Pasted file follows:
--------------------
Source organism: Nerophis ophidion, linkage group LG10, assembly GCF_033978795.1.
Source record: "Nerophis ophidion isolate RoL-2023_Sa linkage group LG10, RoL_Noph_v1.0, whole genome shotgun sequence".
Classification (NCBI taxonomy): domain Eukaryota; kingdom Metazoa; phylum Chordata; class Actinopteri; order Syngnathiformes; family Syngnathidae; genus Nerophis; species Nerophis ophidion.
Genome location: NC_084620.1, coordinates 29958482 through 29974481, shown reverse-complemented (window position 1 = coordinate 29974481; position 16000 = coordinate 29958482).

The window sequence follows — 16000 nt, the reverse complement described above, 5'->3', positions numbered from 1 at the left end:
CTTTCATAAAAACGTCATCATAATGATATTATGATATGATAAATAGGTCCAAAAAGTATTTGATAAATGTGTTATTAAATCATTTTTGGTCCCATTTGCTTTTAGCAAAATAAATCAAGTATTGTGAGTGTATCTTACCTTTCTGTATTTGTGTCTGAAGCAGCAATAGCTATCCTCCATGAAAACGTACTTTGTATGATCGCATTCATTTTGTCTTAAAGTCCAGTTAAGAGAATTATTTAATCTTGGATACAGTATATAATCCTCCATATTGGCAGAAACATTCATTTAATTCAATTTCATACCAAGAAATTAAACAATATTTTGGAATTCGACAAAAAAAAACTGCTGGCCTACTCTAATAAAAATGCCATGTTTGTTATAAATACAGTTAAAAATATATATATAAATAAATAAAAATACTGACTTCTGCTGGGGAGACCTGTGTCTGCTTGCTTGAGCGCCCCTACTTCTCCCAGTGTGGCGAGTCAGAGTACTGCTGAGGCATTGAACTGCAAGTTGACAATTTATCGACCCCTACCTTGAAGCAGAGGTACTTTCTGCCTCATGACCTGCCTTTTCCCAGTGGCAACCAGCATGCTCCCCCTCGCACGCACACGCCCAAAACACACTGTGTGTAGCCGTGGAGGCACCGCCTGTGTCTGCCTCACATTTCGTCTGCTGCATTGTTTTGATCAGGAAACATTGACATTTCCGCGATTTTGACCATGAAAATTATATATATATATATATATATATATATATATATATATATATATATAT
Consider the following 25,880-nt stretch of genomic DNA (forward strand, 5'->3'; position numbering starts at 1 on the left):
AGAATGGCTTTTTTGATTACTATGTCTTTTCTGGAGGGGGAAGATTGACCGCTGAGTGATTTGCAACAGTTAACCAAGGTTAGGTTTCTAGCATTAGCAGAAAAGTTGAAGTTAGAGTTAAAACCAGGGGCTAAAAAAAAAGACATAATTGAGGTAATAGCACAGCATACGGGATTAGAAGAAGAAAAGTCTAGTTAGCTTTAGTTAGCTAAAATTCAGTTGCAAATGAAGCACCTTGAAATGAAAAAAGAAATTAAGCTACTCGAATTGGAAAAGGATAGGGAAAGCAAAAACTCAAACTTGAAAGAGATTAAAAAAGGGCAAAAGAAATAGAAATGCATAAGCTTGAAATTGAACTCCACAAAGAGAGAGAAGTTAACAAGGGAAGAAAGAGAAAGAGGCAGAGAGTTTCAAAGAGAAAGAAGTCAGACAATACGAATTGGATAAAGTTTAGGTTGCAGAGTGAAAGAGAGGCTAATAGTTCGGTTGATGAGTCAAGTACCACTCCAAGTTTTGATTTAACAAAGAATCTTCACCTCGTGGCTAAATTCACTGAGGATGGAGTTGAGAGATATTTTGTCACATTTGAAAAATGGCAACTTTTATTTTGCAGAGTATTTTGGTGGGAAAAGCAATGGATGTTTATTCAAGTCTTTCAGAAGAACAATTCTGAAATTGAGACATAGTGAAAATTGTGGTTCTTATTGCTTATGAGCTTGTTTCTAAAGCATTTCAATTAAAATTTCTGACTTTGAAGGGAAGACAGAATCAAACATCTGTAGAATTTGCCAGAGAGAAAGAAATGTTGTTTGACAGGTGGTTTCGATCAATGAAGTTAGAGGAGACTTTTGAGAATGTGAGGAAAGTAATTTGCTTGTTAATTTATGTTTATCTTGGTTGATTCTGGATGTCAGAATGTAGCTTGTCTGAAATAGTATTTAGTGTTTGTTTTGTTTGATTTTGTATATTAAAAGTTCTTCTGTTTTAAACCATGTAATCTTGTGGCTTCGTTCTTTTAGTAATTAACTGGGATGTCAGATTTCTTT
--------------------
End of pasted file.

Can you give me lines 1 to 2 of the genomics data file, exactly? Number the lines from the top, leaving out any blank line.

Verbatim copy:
Source organism: Nerophis ophidion, linkage group LG10, assembly GCF_033978795.1.
Source record: "Nerophis ophidion isolate RoL-2023_Sa linkage group LG10, RoL_Noph_v1.0, whole genome shotgun sequence".